During the past several years, there has been a significant increase in the number of California homeowners using a new kind of financing to install solar panels, put in landscaping to save water, and make seismic strengthening improvements.
However, a light needs to shine on this financing – known as property assessed clean energy financing, or PACE – because it ignores longstanding lending principles and fails to make important disclosures to borrowers.
Assemblyman Matt Dababneh has a common-sense solution in Assembly Bill 2693, which is scheduled to go before the Assembly Local Government Committee on Wednesday.
Under existing law, homeowners enter into a voluntary contract for a loan to fund the improvements and repay the loan through an assessment paid with their property tax bill. As security for the loan, the city or county is given priority status on the lien.
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AB 2693 requires that these liens come second to the mortgage debt.
An increasing number of companies, acting as agents of the city or county, are aggressively and falsely marketing these loan repayments as assessments that stay with the property. This is true only if the new owner and their lender agree to assume the loan; otherwise the loan must be paid in full at the time of sale.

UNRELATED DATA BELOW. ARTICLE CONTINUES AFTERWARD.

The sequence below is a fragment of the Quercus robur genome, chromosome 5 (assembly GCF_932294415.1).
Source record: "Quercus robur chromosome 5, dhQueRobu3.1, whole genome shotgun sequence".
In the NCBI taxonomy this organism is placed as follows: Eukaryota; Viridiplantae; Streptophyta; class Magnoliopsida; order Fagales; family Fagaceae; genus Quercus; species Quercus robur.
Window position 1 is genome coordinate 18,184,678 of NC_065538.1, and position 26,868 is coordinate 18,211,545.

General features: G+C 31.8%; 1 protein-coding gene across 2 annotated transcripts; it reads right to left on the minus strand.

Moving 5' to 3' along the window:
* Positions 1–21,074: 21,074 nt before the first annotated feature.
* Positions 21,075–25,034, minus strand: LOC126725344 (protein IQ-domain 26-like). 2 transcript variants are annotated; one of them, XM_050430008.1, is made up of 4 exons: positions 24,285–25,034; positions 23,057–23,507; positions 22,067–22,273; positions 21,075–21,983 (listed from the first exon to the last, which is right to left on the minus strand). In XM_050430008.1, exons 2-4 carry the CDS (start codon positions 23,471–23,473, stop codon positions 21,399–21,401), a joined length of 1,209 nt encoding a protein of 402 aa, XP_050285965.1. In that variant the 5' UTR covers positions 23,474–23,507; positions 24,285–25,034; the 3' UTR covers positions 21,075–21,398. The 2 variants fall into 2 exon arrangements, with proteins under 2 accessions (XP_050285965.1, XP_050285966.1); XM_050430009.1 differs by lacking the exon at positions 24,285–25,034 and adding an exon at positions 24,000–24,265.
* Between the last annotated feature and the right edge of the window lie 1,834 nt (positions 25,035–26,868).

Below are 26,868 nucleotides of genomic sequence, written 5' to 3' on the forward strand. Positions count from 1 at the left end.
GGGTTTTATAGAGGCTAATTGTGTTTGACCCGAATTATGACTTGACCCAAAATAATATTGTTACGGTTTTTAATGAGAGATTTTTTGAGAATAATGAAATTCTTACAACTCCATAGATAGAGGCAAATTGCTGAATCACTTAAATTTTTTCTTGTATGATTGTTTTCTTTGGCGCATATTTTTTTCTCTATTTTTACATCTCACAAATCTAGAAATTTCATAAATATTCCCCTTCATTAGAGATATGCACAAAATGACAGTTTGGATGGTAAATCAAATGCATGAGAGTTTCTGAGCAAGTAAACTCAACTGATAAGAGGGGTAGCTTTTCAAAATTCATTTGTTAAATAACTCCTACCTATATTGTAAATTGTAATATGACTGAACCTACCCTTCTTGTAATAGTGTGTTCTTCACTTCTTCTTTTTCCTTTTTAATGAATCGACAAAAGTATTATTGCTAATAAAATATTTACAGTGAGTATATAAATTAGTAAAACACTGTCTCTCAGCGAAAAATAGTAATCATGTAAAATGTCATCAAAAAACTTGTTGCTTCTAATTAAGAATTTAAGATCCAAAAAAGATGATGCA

So the bill also requires that borrowers receive a disclosure form on the financial terms and conditions of PACE loans.
PACE financing has also drawn the attention of the Federal Housing Finance Agency, which regulates Fannie Mae and Freddie Mac. The agency has issued several memos making it clear to homeowners, financial institutions and other lenders, state and local officials and the general public that Fannie Mae and Freddie Mac policies prohibit the purchase of a mortgage where the property has a first-lien PACE loan attached to it.
Given that the federal government backs the overwhelming majority of all new mortgages, this will likely have a chilling effect on the availability of credit and homeowners’ ability to buy or refinance homes. Prospective homebuyers may be reluctant to consider a home with a PACE loan, significantly reducing its marketability. Ultimately, a homeowner needing to refinance or sell their property will be forced to pay the entirety of the PACE loan balance.
Of equal concern is the insufficient review by public agencies or their agents before making a PACE loan. Potential borrowers are not evaluated for their ability to repay, and they are not adequately told of the impact the loan may have on their ability to resell or refinance their home.
Also unclear is how many PACE loans can be made on one parcel. It’s entirely possible that one home may have one for an energy efficiency improvement, a second for water efficiency and a third for seismic strengthening improvements. The potential stacking of these PACE loans complicates title and the rights of lenders.
Rodney K. Brown is president and CEO of the California Bankers Association. He can be contacted at email@example.com.